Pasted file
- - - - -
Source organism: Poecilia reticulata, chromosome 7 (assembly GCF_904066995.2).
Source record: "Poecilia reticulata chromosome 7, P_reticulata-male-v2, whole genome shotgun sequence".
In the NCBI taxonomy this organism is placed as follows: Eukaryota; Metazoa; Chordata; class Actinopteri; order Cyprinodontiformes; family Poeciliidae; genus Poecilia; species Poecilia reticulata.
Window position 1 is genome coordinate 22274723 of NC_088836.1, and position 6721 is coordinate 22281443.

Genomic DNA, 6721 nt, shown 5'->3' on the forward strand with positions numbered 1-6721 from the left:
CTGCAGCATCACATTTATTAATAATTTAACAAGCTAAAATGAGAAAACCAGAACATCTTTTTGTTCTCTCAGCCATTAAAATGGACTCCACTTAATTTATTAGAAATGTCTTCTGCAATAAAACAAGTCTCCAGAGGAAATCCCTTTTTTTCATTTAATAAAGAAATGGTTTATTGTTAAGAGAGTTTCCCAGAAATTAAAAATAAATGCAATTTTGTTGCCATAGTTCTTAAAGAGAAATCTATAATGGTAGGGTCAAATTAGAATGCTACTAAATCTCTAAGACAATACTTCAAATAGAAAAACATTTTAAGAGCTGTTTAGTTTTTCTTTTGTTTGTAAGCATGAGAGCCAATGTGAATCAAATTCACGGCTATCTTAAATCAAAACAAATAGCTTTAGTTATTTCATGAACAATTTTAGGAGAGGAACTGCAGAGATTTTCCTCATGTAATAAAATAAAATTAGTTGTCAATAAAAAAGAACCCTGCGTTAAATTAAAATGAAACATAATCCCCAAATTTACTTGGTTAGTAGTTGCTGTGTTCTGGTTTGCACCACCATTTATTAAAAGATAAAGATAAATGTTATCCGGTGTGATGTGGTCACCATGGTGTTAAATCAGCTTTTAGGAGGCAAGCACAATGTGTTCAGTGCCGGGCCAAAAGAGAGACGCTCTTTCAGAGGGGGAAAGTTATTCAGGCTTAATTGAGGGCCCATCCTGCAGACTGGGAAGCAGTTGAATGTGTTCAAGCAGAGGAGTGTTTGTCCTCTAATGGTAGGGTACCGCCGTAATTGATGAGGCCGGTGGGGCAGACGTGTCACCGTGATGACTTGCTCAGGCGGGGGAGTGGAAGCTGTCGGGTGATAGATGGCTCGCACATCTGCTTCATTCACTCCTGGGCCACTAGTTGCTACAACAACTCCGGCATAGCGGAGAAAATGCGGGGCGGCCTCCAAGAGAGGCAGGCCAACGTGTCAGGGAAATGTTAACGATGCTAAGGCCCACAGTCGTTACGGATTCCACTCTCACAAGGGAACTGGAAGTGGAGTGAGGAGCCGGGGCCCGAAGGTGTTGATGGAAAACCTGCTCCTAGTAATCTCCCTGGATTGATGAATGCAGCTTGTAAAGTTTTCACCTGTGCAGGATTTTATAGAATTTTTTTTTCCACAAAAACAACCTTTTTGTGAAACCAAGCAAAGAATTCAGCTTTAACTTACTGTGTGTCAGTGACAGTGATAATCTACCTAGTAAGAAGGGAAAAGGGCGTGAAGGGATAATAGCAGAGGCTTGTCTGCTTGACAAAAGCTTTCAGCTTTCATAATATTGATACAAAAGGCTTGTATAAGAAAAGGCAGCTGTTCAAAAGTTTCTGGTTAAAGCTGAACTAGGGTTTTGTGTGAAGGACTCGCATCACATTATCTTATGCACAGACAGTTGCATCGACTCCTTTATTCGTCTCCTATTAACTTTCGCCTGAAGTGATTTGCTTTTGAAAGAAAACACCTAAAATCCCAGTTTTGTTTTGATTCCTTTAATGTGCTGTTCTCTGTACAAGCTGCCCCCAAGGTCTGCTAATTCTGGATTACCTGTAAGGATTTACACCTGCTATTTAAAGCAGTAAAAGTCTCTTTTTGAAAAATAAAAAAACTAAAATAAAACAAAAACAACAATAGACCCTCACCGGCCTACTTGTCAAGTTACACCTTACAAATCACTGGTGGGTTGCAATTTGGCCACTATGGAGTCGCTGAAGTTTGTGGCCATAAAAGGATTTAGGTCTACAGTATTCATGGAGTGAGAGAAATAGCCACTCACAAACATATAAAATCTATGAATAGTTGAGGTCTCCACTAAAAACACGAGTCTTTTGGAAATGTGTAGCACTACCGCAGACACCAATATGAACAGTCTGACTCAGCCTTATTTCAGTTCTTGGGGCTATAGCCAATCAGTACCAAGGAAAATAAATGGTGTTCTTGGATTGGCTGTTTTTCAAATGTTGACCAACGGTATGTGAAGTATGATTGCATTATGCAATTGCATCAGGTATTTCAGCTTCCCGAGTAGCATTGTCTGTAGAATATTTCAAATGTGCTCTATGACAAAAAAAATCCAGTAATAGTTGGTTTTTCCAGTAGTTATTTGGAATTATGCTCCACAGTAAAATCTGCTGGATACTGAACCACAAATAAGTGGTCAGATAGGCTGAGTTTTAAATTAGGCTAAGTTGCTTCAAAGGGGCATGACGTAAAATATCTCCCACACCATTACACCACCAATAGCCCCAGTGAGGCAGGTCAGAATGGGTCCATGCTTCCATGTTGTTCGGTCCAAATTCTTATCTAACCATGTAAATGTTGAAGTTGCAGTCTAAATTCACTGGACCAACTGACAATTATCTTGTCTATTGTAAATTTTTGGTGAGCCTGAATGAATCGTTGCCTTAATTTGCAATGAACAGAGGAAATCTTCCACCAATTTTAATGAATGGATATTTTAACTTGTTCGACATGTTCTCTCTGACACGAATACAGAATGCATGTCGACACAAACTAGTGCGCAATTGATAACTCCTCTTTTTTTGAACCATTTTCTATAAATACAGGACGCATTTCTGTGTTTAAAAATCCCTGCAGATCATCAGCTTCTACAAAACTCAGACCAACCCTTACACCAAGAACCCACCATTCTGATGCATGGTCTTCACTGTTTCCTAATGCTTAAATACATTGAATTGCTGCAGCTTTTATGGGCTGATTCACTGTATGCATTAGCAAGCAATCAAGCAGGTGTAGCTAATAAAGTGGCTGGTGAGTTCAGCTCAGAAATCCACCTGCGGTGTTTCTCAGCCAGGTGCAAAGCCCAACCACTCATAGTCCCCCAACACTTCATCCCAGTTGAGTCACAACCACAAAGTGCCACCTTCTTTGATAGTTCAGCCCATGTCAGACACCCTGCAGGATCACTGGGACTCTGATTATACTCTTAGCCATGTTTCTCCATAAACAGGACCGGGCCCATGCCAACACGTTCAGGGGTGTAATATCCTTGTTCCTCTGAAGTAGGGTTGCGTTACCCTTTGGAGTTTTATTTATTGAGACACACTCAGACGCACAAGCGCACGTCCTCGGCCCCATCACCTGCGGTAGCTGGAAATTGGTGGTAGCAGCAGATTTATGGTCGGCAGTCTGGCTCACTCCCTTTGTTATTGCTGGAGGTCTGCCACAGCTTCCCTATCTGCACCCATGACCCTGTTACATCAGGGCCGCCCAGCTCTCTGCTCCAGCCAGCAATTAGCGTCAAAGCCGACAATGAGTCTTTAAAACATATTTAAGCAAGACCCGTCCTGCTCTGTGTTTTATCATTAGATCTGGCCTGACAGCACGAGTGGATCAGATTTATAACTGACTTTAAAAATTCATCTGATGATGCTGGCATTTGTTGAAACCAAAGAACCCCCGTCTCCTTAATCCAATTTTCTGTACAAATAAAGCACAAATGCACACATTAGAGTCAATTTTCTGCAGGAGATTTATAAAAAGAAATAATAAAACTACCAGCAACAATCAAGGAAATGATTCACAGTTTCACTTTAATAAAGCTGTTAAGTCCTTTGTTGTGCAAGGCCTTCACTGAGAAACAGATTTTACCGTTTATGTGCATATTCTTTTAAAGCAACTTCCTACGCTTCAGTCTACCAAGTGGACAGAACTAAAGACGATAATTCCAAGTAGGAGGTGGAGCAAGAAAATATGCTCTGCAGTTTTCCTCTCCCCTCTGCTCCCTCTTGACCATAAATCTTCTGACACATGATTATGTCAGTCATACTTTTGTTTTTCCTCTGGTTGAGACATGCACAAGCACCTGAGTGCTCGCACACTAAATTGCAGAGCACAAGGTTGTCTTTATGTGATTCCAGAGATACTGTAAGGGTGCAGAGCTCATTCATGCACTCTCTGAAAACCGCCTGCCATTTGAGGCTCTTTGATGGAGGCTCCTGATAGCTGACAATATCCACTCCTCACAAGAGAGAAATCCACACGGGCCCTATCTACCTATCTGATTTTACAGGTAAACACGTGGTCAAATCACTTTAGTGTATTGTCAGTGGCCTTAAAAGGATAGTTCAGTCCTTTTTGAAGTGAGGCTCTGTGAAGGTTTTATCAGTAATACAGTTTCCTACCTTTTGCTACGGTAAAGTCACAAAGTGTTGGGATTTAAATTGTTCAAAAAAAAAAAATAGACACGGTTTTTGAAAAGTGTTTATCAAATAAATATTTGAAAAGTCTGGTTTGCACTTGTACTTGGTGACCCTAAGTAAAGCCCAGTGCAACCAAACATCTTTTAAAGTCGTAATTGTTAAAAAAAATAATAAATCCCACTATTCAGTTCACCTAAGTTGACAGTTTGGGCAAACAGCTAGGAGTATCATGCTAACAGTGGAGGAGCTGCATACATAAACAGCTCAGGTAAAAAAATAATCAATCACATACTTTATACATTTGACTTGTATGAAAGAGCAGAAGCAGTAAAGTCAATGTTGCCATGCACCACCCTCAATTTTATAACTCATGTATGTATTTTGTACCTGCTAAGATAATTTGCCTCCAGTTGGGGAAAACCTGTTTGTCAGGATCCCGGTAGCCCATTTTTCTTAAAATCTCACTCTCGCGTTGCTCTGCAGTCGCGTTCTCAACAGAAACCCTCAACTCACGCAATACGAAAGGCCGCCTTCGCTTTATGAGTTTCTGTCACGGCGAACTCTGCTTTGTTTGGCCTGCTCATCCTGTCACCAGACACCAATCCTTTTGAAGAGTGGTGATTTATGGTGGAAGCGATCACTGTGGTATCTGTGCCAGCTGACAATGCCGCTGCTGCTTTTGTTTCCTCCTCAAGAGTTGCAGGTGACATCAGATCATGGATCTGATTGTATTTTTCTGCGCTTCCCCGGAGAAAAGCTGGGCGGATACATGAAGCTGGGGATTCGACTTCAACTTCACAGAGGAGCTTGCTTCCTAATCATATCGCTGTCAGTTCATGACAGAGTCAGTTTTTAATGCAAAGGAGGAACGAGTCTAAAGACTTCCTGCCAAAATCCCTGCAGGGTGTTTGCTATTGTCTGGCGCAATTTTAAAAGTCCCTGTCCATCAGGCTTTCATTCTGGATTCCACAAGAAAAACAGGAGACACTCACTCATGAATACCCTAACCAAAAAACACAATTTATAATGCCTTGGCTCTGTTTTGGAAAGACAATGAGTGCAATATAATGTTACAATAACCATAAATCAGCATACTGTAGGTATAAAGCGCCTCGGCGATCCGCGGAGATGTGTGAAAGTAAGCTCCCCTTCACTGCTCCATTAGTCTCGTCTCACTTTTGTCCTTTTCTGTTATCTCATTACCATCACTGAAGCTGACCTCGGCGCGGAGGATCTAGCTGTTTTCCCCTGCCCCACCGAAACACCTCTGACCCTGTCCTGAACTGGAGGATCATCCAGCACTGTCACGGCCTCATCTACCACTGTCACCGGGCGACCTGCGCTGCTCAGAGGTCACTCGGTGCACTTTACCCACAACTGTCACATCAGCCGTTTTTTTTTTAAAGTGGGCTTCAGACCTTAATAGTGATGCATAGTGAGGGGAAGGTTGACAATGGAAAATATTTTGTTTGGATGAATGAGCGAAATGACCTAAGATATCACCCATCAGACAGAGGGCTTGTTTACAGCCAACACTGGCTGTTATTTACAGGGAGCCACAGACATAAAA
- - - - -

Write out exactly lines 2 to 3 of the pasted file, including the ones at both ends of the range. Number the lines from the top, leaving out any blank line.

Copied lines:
Source record: "Poecilia reticulata chromosome 7, P_reticulata-male-v2, whole genome shotgun sequence".
In the NCBI taxonomy this organism is placed as follows: Eukaryota; Metazoa; Chordata; class Actinopteri; order Cyprinodontiformes; family Poeciliidae; genus Poecilia; species Poecilia reticulata.